Bonnka Lim, chief marketing officer at Tetavi, thinks new technology has emerged for users to enjoy the metaverse without old, outdated equipment such as headsets. Lim shares insight on the metaverse and the exciting opportunities ahead in VR and AR.
While the term metaverse, introduced in the science fiction novel “Snow Crash” by Neal Stephenson, has been around for 30 years, it wasn’t until Facebook rebranded as Meta last year that the term took off in a shot.
Metaverse refers to blending virtual or augmented reality that allow people to play, work and socialize. Facebook CEO Mark Zuckerberg claims it’s the future of the internet.
But have the right tools adapted to allow users to fully immerse themselves in the metaverse? Is the internet and social media truly ready to embrace VR and AR possibilities?
Bonnka Lim, chief marketing officer at Tetavi, thinks the technology has emerged for users to enjoy the metaverse without old, outdated equipment, such as headsets.
“The metaverse is much more than just a virtual world,” Lim told Digital Signage Today. “AR/XR/MR, for instance, will help bridge the virtual world with the real world and could be the best symbol of the true value proposition of the metaverse. Now, users can experience an enhancement to their lives and experiences through digital technology, not just another technological accessory.”
Tetavi, formed in 2016, is a new media and video technology company, working to bring “photorealistic content” to the internet. The business has offices in Los Angeles, Tel Aviv and Tokyo.
Lim offered further insights in an email interview with Digital Signage Today.
Q: Can you talk more about your role with Tetavi?
A: My role is to develop Tetavi’s brand strategy and spearhead the communication and media strategies for the company and our content partnerships. My goal is to establish Tetavi as the leader in the volumetric video capture industry and position the company as a key player in shaping the future of entertainment and immersive content creation.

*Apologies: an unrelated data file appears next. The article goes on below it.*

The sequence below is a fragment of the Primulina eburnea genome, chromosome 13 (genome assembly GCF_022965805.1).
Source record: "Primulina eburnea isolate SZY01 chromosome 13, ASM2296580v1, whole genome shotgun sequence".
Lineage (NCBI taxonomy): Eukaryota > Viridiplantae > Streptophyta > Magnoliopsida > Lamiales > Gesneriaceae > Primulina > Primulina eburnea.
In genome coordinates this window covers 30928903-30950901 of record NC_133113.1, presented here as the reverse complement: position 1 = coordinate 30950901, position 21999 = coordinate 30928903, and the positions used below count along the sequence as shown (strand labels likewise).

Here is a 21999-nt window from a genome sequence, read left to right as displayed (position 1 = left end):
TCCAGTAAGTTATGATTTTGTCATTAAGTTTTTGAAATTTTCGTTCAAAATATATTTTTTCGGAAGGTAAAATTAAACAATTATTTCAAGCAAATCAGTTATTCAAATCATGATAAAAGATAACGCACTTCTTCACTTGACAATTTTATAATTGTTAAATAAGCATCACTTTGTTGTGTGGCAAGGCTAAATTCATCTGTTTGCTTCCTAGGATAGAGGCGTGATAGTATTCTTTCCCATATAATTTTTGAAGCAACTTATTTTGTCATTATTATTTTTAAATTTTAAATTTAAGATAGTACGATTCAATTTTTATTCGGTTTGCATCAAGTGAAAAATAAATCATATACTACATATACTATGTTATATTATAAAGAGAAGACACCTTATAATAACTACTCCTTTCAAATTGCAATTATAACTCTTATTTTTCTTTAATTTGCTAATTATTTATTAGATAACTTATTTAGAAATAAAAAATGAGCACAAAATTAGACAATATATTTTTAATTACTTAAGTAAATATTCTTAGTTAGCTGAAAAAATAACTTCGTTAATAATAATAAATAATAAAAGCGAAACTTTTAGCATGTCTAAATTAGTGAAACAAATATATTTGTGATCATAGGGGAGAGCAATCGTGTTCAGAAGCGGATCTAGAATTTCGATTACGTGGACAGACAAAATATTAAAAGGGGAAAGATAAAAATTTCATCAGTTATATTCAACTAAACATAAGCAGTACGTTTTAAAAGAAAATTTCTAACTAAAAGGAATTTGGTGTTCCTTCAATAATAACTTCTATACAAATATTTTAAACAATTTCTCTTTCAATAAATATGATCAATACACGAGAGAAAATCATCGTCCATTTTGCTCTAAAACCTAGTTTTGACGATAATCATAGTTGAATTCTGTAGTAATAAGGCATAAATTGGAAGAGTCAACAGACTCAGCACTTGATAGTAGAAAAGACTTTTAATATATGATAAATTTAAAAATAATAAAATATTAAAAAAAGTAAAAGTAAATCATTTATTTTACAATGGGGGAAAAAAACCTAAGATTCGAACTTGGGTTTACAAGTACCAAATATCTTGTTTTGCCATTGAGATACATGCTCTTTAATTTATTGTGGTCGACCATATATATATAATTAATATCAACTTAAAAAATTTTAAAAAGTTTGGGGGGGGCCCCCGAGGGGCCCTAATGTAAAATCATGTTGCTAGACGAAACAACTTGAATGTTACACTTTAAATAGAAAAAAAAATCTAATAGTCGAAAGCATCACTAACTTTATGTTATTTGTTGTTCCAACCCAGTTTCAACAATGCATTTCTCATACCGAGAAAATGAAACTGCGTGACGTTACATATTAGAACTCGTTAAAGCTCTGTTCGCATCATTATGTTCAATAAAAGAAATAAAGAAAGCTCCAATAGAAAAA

Q: You came to Tetavi in November 2021. Prior to that, you had a lot of experience in the entertainment and video game industry, right?
A: Prior to joining Tetavi, I was the vice president of Content Marketing and Partnerships for Warner Bros. Games overseeing strategic verticals such as social/community, branded content, brand partnerships, live streaming, esports, events and experiential for the WB Games portfolio. I have more than 18 years of experience in building and launching gaming brands at a local and global level. I held strategic marketing positions at Microsoft, Electronic Arts, Ubisoft, and Warner Bros. Games, working on popular gaming franchises such as Halo, FIFA, Assassin’s Creed, Mortal Kombat, Lego video games and the Batman Arkham Series.
Q: Why did you decide to join Tetavi?
A: Because I was impressed by the breakthrough technology the company has developed around volumetric video capture and I could see all the potential applications in many industries such as entertainment, gaming, art and fashion to name a few. There is a huge opportunity to disrupt and lower the barrier of immersive media creation. Most of all, I’m excited to see how content creators will use our platform to create their digital self and more immersive content in the virtual